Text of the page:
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Court of Appeals of Kentucky.


NO. 2010–CA–000640–ME and no. 2010–CA–001688–ME

Decided: October 28, 2011

BEFORE:  KELLER, THOMPSON, AND WINE, JUDGES. BRIEFS FOR APPELLANT:  J.D.A., pro se Burgin, Kentucky BRIEF FOR APPELLEE:  Kristy Abel Fulkerson Cabinet for Health and Family Services Owensboro, Kentucky



J.D.A. (“the father”), an inmate who has been housed by the Kentucky Department of Corrections since 2008, appeals, pro se, from a Daviess Circuit Court termination of parental rights.   The father raises five issues on appeal:  (1) that the circuit court's finding that G.S.R. (“the daughter”) was a neglected child was unsupported by clear and convincing evidence;  (2) that the circuit court's finding that termination of the father's parental rights was in the daughter's best interest was not supported by clear and convincing evidence;  (3) that the circuit court abused its discretion by finding that the father failed to cooperate with the Cabinet for Health and Family Services (“the Cabinet”) officials by failing to complete a substance abuse program;  (4) that the father was not afforded his due process rights during the dependency proceedings;  and (5) that the circuit court erred by considering irrelevant testimony from the daughter's foster father.   Following a careful review of the facts of this case and applicable caselaw, we affirm the Daviess Circuit Court orders.

The father is currently housed at the Northpoint Training Center.   He is serving a total sentence of fifteen years' imprisonment for the following convictions:  two-counts of unlawful transaction with a minor under age sixteen and five-counts of second-degree unlawful transaction with a minor.   He was eligible for parole in July, 2011.

In September of 2008, while the father was incarcerated, the daughter was born in Henderson County.   Upon her birth, the daughter's biological mother (“the mother”) agreed to terminate her parental rights.   Although the father was not named on the daughter's birth certificate, the mother named the father as a potential biological parent.   In July 2009, DNA analysis confirmed that the father was the daughter's biological father.   Cabinet officials subsequently personally met with the father in prison and developed a case plan.   Based upon his prior involvement with the Cabinet and criminal convictions, the case plan required the father complete substance abuse treatment and sex offender treatment.   The father did not complete these programs.

The daughter has been in the Cabinet's custody since birth.   She was placed in a foster home.   The daughter's foster parents previously adopted three of the daughter's half-siblings.   She has assimilated well into the home without serious mental or emotional difficulties.   The daughter's foster father testified that he and his wife would like to adopt the daughter should adoption become available.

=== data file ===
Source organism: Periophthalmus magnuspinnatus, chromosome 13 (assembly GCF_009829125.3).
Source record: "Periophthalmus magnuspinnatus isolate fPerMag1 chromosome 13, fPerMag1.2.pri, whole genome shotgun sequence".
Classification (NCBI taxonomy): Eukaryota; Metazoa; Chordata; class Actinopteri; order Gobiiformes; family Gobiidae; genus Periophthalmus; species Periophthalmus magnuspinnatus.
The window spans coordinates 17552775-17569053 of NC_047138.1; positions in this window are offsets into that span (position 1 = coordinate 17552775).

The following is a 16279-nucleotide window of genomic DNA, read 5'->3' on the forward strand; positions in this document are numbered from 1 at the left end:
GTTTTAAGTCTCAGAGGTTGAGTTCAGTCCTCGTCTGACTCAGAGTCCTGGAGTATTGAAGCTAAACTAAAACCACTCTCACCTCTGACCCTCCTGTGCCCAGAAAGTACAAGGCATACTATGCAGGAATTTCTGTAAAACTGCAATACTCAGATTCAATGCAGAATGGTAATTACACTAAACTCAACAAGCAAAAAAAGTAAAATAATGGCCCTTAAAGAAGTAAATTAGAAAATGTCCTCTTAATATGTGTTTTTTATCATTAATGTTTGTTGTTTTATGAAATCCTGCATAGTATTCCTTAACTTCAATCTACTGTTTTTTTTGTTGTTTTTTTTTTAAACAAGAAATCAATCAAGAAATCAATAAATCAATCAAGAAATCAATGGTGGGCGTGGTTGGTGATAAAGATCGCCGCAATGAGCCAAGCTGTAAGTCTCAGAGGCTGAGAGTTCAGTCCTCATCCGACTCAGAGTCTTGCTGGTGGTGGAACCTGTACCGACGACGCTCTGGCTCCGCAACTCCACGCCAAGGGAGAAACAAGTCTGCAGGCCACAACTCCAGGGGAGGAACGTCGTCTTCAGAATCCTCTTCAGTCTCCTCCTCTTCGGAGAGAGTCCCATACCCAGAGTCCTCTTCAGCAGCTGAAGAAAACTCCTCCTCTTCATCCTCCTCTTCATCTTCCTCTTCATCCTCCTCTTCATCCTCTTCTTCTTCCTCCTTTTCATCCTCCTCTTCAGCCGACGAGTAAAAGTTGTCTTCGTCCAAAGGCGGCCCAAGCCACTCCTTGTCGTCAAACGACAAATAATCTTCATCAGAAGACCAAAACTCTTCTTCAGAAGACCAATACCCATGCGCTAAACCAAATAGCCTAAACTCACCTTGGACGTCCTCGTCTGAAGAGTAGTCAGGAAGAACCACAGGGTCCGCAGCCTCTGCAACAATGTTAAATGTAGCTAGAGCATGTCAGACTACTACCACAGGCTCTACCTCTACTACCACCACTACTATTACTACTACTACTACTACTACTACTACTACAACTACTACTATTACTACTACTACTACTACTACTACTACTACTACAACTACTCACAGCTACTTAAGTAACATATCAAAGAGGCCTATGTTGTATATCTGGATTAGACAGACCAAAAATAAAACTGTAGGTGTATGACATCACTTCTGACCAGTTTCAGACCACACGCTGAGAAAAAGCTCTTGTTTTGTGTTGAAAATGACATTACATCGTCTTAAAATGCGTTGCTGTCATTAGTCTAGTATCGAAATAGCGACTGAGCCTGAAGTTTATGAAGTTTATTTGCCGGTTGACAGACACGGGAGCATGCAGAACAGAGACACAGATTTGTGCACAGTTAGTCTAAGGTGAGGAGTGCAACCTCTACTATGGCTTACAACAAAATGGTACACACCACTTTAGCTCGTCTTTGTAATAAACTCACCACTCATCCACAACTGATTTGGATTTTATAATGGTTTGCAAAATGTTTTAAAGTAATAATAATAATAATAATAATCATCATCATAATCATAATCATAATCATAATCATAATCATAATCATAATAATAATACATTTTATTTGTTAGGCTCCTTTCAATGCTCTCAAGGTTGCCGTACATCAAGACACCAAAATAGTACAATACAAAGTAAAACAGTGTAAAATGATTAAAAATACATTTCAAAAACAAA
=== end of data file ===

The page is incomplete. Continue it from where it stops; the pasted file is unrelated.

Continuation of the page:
While the daughter has been in the Cabinet's custody, the father has sent her letters, cards, and photographs.   The foster parents testified they read these cards and letters to the daughter and showed her the pictures as well.   He has sent only $13.80 for her financial support and has refused to sell his property for further support.

Based upon the father's failure to comply with case plan, the Cabinet petitioned the court on December 14, 2009, to involuntarily terminate the father's parental rights to the daughter.   Counsel was appointed for the father and a hearing was held on the Cabinet's petition.   Having found that the daughter was neglected and that termination of the father's parental rights was in the daughter's best interest, the trial court entered its findings of fact, conclusions of law and order terminating the father's parental rights on March 12, 2010.   This appeal followed (2010–CA–000640).

During the pendency of that appeal, the father moved the trial court to vacate the judgment and obtain a new trial pursuant to Kentucky Rules of Civil Procedure (CR) 60.02.   The trial court denied the father's CR 60.02 motion on August 17, 2010.   The father subsequently filed an appeal of the August 17, 2010, order (2010–CA–001688), and this Court consolidated the appeals by order entered on October 18, 2010.

In his brief, the father did not address any issues concerning his appeal of the trial court's denial of his CR 60.02 motion (2010–CA–001688).   The father's failure to argue these issues on appeal is considered a waiver, and we will not consider those issues.  Travelers Indem.   Co. v. Patrick, 386 S.W.2d 256, 257 (Ky.1965).   Rather, our review is limited to the trial court's ruling which terminated the father's parental rights (2010–CA–000640).

The standard of review for a trial court's decision to terminate parental rights is a clearly erroneous standard which requires the court's decision to be based upon clear and convincing evidence.  CR 52.01;  M.P.S. v. Cabinet for Human Resources, 979 S.W.2d 114, 116–117 (Ky.App.1998).   A court's decision regarding termination will not be disturbed unless the decision was not based upon substantial evidence.  M.E.C. v. Com., Cabinet for Health & Family Services., 254 S.W.3d 846, 850 (Ky.App.2008).   This standard of review reflects the law's protection of the parent-child relationship.   While termination proceedings are not criminal matters, they “encroach[ ] on the parent's constitutional right to parent his or her child, and therefore, is a procedure that should only be employed when the statutory mandates are clearly met.”  Id. These proceedings must be regarded with the utmost caution.

Kentucky Revised Statutes (KRS) 625.090 provides for the involuntary termination of parental rights upon the court's finding that clear and convincing evidence establishes that “a child is or has previously been adjudged, abused or neglected, and that termination is in the child's best interest.   Then, the circuit court must find the existence of one or more of ten specific grounds set forth in KRS 625.090(2).”  Id. at 851.